Mouse ES cells have been used extensively to classify the teratogenic liability of compounds undergoing early assessments. ES assays typically use the cytotoxicity of fibroblasts or ES cells as well as differentiation endpoints. ES cells are maintained as pluripotent in the presence of media supplements until the start of the assay (Figure 1A). Upon removal of these supplements, the cells aggregate into clusters called embryoid bodies (EBs) (Figure 1B) and spontaneously differentiate into cardiomyocytes. The ES assays typically compare a compound’s fibroblast cytotoxicity profile with its effect on inhibiting EB cardiomyocyte differentiation. ES cells are treated with a concentration range of compound and the concentration that causes 50% cytotoxicity (the IC50) is calculated from the cell viability curve (Figure 2). The IC50 is used in combination with differentiation endpoints (beating cardiomyocytes, transcriptional targets of differentiation, etc.) to predict teratogenic liability. Variations of ES assays with diverse differentiation endpoints were developed over the last decade and achieve about 70-80% accuracy in correctly classifying compounds that were not developmentally toxic versus those that produced malformations or were embryolethal. Efforts are in progress to determine whether ES cytotoxicity profiles can predict a range of possible in vivo teratogenic exposure concentrations. Working with a set of compounds with characterized in vivo teratogenic maximal concentration (Cmax) exposures, a range algorithm was generated for testing larger numbers of compounds. For example, working with ~20 DASTON and pharmaceutical compounds, a preliminary teratogenic Cmax concentration range algorithm was developed using ES IC50 and 1:25 IC50 values as a possible adverse effect exposure range. This algorithm can be applied to predict the exposure range used in DART testing. As an example, the teratogenic Cmax concentration of rats treated with valproate was 800 µM. By using the ES IC50 value (3,643 µM), a range of possible effect concentrations was identified (as 146 - 3,643 µM, Figure 2). The predicted in vivo adverse effect range may also be used to identify a concentration range to test in the rat WEC assay to refine prediction of the adverse effect Cmax range.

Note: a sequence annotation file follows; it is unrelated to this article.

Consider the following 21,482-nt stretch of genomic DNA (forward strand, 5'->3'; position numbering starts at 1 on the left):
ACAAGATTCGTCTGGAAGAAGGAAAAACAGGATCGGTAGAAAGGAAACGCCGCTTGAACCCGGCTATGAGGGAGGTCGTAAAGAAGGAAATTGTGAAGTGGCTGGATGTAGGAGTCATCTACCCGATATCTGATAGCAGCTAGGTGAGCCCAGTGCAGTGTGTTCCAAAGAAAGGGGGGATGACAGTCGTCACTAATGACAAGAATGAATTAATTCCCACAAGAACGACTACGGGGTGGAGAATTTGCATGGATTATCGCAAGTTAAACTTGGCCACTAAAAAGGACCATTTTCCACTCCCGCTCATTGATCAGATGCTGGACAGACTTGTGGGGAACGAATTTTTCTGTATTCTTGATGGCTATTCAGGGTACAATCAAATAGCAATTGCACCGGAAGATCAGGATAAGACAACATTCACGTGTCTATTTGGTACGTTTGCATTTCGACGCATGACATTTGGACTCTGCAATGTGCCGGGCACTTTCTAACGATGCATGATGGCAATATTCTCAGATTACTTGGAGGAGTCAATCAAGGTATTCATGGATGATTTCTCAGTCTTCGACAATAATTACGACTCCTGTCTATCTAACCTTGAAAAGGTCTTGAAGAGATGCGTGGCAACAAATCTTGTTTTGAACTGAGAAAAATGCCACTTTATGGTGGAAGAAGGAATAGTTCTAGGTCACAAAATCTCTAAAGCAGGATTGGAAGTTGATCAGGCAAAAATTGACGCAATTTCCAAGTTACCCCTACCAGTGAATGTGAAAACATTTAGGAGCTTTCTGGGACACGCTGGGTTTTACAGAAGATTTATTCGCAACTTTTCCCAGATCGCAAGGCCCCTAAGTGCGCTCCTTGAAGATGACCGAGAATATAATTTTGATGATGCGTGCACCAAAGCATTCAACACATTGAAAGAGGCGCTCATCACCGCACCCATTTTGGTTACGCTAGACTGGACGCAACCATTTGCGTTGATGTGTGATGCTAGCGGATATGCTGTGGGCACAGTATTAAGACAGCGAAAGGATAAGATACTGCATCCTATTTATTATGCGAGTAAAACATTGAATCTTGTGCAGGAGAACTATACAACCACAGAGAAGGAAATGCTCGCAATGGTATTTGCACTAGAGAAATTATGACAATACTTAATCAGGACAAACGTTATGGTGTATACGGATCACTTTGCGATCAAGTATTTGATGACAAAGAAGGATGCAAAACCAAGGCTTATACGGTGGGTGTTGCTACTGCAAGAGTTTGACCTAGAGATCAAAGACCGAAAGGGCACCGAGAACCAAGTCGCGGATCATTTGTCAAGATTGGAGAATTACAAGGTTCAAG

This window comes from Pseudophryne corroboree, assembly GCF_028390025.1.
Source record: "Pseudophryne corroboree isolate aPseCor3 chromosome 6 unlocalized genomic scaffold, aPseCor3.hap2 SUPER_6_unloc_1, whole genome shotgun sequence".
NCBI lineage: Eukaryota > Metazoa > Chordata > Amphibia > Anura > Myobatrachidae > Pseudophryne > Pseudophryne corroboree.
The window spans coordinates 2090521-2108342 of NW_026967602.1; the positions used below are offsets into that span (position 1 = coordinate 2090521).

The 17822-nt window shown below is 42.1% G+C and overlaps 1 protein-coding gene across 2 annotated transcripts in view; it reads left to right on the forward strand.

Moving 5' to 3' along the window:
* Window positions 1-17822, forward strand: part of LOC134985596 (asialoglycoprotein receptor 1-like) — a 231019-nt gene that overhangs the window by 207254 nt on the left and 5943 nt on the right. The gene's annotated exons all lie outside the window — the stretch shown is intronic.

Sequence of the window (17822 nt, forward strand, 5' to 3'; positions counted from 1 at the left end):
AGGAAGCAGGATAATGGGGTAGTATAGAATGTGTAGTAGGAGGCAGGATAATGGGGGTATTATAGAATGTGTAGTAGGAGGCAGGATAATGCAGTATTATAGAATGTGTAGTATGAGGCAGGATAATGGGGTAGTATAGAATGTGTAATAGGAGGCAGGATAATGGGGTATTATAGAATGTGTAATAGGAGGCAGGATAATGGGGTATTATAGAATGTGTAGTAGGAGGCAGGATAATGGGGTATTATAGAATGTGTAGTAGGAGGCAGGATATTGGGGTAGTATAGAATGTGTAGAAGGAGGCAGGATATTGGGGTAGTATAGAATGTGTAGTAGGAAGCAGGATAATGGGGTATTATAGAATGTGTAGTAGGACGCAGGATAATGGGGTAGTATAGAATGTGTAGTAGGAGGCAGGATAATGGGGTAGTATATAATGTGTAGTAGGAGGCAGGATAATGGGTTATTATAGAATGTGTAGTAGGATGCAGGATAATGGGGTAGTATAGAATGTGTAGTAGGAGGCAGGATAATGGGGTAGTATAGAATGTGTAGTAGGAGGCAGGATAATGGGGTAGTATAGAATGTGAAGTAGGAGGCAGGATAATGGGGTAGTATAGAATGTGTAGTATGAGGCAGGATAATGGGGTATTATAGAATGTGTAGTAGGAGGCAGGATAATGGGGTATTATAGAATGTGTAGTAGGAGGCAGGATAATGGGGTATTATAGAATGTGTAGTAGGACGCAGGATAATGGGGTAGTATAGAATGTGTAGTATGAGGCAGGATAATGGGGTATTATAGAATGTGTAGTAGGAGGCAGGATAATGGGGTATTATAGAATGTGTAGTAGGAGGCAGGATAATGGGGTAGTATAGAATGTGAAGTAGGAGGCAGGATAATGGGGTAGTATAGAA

Figure 1. A. Pluripotent mouse embryonic stem D3 cells. B. Day 4 embryoid bodies.




Figure 2. Valproate 3-day ES D3 viability curve. The range of possible in vivo teratology exposures may be predicted by calculating the IC50 from this curve (range: 1:25 of the IC50 - IC50). The published in vivo effect concentration (800 µM) was captured correctly.